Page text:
May 5, 2022
Digest: A judge may preside in litigation involving a large national retail chain, notwithstanding that the judge’s non-lawyer relative has an entry-level management position at one retail store in this chain, unless the judge’s relative is personally involved in the matter.
Rules: Judiciary Law § 14; 22 NYCRR 100.2; 100.2(A); 100.3(E)(1); 100.3(E)(1)(a)-(f); 100.3(E)(1)(d)(i)-(iii); 100.3(E)(1)(e); 100.3(E)(1)(e)(i); 100.3(F); Opinions 16-44; 15-150; 15-40; 12-105; 00-43; 99-87; 88-105; People v Moreno, 70 NY2d 403 (1987).
The inquiring judge has been asked to preside in a high-profile litigation involving a large company that owns and operates a national retail chain.1 The allegations focus on a specialized department of the company. The judge’s first-degree relative, a non-attorney, is employed by this company at one retail store as a shift supervisor.2 The judge’s relative is not a company officer or director, has no litigation-related duties, and does not supervise any employees who work in the specialized department at issue. On these facts, the judge asks if it is ethically permissible to accept the assignment.
A judge must always avoid even the appearance of impropriety (see 22 NYCRR 100.2) and must always act to promote public confidence in the judiciary’s integrity and impartiality (see 22 NYCRR 100.2[A]). A judge must disqualify in statutorily required circumstances (see 22 NYCRR 100.3[E][a]-[f]; Judiciary Law § 14) and in other proceedings where the judge’s impartiality “might reasonably be questioned” (22 NYCRR 100.3[E]). For example, a judge must disqualify if the judge knows that a relative within the sixth degree of relationship “is a party to the proceeding” (22 NYCRR 100.3[E][d][i]), “is an officer, director or trustee of a party” (22 NYCRR 100.3[E][d][ii]), or “has an interest that could be substantially affected by the proceeding” (22 NYCRR 100.3[E][d][iii]). Likewise, if a fourth-degree relative “is acting as a lawyer in the proceeding” (22 NYCRR 100.3[E][e]) or “is likely to be a material witness” in it (id.). Conversely, if disqualification is not mandatory under objective standards, the judge is the sole arbiter of recusal (see People v Moreno, 70 NY2d 403 ).
In general, a judge is disqualified, subject to remittal, from presiding in a matter when their non-lawyer first-degree relative’s private sector employer is a party (see e.g. Opinions 12-105 [local manufactured home park employs judge’s adult child in the maintenance department]; 15-40 [regional chamber of commerce employs judge’s spouse as director]; 99-87 [private law firm employs judge’s spouse in a paralegal/clerical position]; 88-105 [bank employs judge’s spouse as secretary]).
However, “additional fact-specific considerations” may apply in some circumstances (Opinion 15-150). For example, a judge may preside in cases involving hospitals and insurance companies, even though their spouse “is a salaried insurance broker employed by a company that places insurance on behalf of the employees of various hospitals” pursuant to contracts with the individual hospitals (see Opinion 00-43). We noted the judge’s spouse was “a salaried employee” with no economic interest in any party to a negligence case, and the “outcome of any negligence case against one of the hospitals would not affect the spouse” in any way (id.). We also advised that a judge whose non-lawyer spouse holds “a mid-level position with no litigation responsibilities” at a global insurance company may preside in cases involving their spouse’s employer, “unless the spouse is personally involved in the matter” (Opinion 16-44).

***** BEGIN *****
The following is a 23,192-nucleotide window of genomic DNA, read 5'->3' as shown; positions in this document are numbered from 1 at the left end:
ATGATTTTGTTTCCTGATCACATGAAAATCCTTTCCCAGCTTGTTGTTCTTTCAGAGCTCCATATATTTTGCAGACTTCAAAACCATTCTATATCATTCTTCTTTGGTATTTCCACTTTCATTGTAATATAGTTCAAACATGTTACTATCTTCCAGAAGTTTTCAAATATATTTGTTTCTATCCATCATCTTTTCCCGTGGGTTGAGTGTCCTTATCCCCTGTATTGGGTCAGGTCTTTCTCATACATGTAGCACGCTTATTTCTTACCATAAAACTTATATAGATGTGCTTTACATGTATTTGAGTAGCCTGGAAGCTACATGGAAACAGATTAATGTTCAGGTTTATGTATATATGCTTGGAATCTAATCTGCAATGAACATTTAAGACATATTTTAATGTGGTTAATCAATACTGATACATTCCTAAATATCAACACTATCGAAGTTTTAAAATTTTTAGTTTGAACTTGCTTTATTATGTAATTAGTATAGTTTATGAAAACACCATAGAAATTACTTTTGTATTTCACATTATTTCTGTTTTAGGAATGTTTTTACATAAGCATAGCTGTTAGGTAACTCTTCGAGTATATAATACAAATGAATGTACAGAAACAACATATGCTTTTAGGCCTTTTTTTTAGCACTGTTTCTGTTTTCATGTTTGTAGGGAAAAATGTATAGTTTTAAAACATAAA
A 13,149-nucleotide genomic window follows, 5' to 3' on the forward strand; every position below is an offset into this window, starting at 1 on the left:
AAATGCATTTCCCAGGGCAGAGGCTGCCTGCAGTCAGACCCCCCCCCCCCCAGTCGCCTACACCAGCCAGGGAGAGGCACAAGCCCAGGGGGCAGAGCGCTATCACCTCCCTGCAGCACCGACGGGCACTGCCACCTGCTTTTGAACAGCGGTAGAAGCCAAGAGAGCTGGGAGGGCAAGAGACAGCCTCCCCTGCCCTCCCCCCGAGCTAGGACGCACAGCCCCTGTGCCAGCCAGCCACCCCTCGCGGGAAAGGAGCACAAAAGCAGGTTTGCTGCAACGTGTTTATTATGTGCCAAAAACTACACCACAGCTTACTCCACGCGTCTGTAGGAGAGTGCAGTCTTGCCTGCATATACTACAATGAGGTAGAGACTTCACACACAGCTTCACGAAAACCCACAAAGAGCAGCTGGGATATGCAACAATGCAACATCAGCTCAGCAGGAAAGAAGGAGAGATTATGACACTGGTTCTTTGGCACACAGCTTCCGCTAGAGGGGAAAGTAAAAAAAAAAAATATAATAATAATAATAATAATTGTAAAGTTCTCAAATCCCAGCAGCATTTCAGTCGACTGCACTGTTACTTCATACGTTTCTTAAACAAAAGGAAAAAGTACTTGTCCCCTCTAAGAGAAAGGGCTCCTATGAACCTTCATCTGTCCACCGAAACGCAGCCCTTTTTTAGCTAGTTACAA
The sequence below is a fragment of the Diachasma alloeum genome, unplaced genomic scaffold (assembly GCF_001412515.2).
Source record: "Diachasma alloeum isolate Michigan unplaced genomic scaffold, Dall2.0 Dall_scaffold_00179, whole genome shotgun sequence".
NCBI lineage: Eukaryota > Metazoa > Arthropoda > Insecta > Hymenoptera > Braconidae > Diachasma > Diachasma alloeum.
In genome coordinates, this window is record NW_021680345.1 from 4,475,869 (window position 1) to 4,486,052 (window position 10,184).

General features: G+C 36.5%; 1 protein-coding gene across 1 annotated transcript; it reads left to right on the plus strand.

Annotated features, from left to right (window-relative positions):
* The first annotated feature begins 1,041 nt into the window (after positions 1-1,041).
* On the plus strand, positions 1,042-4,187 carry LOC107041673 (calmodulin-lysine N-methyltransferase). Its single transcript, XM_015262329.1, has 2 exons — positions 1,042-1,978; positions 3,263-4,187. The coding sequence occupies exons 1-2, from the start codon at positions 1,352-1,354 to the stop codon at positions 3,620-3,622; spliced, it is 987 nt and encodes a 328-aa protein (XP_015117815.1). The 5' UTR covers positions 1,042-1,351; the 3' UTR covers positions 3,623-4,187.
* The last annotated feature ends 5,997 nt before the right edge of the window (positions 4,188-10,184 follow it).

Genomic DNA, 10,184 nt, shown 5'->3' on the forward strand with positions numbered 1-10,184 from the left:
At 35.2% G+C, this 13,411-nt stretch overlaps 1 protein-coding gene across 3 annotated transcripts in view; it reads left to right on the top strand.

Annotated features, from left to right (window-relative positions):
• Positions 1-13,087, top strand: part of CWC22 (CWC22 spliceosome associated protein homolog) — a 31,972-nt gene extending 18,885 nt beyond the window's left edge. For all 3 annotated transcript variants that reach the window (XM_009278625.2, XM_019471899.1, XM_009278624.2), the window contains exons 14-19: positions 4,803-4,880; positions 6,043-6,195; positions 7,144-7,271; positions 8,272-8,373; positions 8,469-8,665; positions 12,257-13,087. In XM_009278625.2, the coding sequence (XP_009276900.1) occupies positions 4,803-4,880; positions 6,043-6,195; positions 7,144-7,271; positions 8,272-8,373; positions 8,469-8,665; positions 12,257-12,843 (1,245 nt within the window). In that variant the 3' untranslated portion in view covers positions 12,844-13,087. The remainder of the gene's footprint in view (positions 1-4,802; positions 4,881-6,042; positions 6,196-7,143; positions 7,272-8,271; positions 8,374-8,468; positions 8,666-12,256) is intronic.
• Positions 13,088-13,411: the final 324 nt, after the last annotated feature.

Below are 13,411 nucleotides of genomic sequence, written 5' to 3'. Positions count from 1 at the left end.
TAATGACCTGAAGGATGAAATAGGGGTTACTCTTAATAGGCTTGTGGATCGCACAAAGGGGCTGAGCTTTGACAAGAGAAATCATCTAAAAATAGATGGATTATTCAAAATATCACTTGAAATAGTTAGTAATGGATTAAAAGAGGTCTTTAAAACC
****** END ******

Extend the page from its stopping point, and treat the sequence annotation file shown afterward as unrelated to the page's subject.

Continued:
Here, the judge’s non-lawyer relative has no litigation-related duties and is unlikely to have any direct or indirect involvement with any facts or legal issues that will come before the judge in the course of the litigation. It is thus highly unlikely the judge’s relative will be a material witness (see 22 NYCRR 100.3[E][e]). As a low-level managerial employee at a single retail store of a very large national chain, with no direct or supervisory involvement in the specialized department at issue, and no involvement in corporate governance, we believe the relative also has no substantial interest in the outcome of the litigation before the judge (cf. Opinions 16-44; 15-150; 00-43; 22 NYCRR 100.3[E][d][ii]-[iii]). On these facts, the judge’s impartiality cannot be “reasonably questioned” (22 NYCRR 100.3[E]) merely because the judge’s relative’s employer is a party to the proceedings. Thus, neither disclosure nor disqualification is required.
Of course, if the judge learns this relative is personally involved in a particular case, the judge must disqualify. Although in some circumstances the disqualification may be subject to remittal after full disclosure on the record, we note that “the judge must disqualify him/herself without the possibility of remittal if” a relative within the second degree of relationship is likely to be a material witness in the proceeding and “personally appears in the courtroom during the proceeding or is likely to do so” (22 NYCRR 100.3[E][e][i]; 100.3[F]).
1 The company has thousands of stores nationwide, and hundreds of thousands of employees. Its annual revenues are in the billions.
2 First-degree relatives include the parent or child of the judge or the judge’s spouse, or the spouse of such person.